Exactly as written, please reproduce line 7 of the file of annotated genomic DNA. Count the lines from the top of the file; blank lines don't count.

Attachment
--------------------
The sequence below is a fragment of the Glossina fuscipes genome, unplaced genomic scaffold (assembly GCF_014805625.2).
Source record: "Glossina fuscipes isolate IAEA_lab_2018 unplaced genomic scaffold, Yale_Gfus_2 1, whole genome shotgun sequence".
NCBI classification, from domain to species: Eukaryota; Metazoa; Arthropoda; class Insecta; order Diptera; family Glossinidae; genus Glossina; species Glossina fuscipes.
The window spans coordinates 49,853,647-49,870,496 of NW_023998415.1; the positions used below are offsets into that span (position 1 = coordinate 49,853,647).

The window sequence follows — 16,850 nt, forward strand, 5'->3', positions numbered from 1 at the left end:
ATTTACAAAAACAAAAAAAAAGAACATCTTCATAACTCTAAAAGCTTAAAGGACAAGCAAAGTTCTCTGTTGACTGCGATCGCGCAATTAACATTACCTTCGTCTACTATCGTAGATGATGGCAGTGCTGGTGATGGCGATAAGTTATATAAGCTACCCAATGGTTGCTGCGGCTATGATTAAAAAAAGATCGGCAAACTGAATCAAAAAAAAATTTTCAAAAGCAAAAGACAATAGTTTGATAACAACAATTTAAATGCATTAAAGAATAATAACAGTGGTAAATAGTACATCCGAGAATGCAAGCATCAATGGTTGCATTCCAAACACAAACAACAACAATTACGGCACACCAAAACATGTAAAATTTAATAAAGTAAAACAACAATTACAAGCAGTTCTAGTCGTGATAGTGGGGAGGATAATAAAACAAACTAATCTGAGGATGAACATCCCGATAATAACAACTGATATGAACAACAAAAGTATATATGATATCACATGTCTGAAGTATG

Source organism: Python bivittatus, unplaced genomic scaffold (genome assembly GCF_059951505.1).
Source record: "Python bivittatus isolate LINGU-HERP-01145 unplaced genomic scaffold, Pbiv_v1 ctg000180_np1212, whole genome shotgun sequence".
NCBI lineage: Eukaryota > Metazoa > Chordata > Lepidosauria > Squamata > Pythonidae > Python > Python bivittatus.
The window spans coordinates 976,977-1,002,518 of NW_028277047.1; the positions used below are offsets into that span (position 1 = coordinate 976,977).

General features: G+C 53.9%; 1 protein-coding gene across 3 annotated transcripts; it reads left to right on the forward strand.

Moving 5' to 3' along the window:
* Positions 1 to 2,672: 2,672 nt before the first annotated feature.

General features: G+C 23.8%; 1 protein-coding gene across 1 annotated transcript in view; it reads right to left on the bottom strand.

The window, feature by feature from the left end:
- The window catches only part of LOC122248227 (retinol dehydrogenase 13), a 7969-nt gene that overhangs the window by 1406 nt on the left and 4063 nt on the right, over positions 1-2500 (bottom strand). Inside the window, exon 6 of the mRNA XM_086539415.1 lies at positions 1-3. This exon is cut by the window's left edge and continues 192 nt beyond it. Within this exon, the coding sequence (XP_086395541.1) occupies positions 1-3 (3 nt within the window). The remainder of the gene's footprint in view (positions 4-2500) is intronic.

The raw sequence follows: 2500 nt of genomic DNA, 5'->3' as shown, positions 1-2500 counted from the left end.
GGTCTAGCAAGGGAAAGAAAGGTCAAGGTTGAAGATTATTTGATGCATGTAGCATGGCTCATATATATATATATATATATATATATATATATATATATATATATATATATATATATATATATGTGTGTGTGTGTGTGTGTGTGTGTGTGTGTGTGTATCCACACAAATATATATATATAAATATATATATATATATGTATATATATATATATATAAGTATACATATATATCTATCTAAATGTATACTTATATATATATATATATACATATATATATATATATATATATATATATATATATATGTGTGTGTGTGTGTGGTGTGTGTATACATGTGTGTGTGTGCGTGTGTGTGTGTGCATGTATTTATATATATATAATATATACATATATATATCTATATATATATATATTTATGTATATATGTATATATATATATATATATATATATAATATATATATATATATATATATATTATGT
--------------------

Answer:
Source organism: Python bivittatus, unplaced genomic scaffold (genome assembly GCF_059951505.1).